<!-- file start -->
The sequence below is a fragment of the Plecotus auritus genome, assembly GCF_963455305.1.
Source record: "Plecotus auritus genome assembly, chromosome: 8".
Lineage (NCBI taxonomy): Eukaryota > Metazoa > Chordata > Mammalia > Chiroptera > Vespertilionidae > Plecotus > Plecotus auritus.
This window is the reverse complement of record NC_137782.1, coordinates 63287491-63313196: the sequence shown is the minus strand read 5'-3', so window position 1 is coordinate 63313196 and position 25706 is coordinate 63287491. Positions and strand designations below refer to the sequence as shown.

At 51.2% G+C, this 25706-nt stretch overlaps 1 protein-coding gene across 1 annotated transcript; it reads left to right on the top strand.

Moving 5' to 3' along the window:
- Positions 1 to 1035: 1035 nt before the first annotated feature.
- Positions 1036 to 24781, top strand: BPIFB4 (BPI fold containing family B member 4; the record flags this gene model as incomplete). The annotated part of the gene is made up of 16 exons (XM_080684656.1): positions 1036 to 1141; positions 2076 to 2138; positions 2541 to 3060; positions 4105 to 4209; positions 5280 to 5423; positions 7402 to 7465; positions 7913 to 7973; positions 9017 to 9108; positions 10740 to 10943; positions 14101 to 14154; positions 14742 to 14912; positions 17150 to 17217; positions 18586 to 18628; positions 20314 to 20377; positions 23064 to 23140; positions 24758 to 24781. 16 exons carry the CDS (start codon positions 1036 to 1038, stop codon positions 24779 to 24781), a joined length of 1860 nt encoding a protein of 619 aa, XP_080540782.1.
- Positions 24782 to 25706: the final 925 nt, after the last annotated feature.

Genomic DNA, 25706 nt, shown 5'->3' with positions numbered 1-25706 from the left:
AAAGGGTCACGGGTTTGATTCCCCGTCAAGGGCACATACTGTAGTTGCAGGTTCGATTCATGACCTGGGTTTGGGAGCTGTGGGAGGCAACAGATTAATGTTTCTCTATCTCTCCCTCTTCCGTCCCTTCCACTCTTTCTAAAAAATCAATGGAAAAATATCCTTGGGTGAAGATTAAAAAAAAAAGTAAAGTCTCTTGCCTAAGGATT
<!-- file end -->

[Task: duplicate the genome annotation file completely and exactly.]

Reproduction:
The sequence below is a fragment of the Plecotus auritus genome, assembly GCF_963455305.1.
Source record: "Plecotus auritus genome assembly, chromosome: 8".
Lineage (NCBI taxonomy): Eukaryota > Metazoa > Chordata > Mammalia > Chiroptera > Vespertilionidae > Plecotus > Plecotus auritus.
This window is the reverse complement of record NC_137782.1, coordinates 63287491-63313196: the sequence shown is the minus strand read 5'-3', so window position 1 is coordinate 63313196 and position 25706 is coordinate 63287491. Positions and strand designations below refer to the sequence as shown.

At 51.2% G+C, this 25706-nt stretch overlaps 1 protein-coding gene across 1 annotated transcript; it reads left to right on the top strand.

Moving 5' to 3' along the window:
- Positions 1 to 1035: 1035 nt before the first annotated feature.
- Positions 1036 to 24781, top strand: BPIFB4 (BPI fold containing family B member 4; the record flags this gene model as incomplete). The annotated part of the gene is made up of 16 exons (XM_080684656.1): positions 1036 to 1141; positions 2076 to 2138; positions 2541 to 3060; positions 4105 to 4209; positions 5280 to 5423; positions 7402 to 7465; positions 7913 to 7973; positions 9017 to 9108; positions 10740 to 10943; positions 14101 to 14154; positions 14742 to 14912; positions 17150 to 17217; positions 18586 to 18628; positions 20314 to 20377; positions 23064 to 23140; positions 24758 to 24781. 16 exons carry the CDS (start codon positions 1036 to 1038, stop codon positions 24779 to 24781), a joined length of 1860 nt encoding a protein of 619 aa, XP_080540782.1.
- Positions 24782 to 25706: the final 925 nt, after the last annotated feature.

Genomic DNA, 25706 nt, shown 5'->3' with positions numbered 1-25706 from the left:
AAAGGGTCACGGGTTTGATTCCCCGTCAAGGGCACATACTGTAGTTGCAGGTTCGATTCATGACCTGGGTTTGGGAGCTGTGGGAGGCAACAGATTAATGTTTCTCTATCTCTCCCTCTTCCGTCCCTTCCACTCTTTCTAAAAAATCAATGGAAAAATATCCTTGGGTGAAGATTAAAAAAAAAAGTAAAGTCTCTTGCCTAAGGATT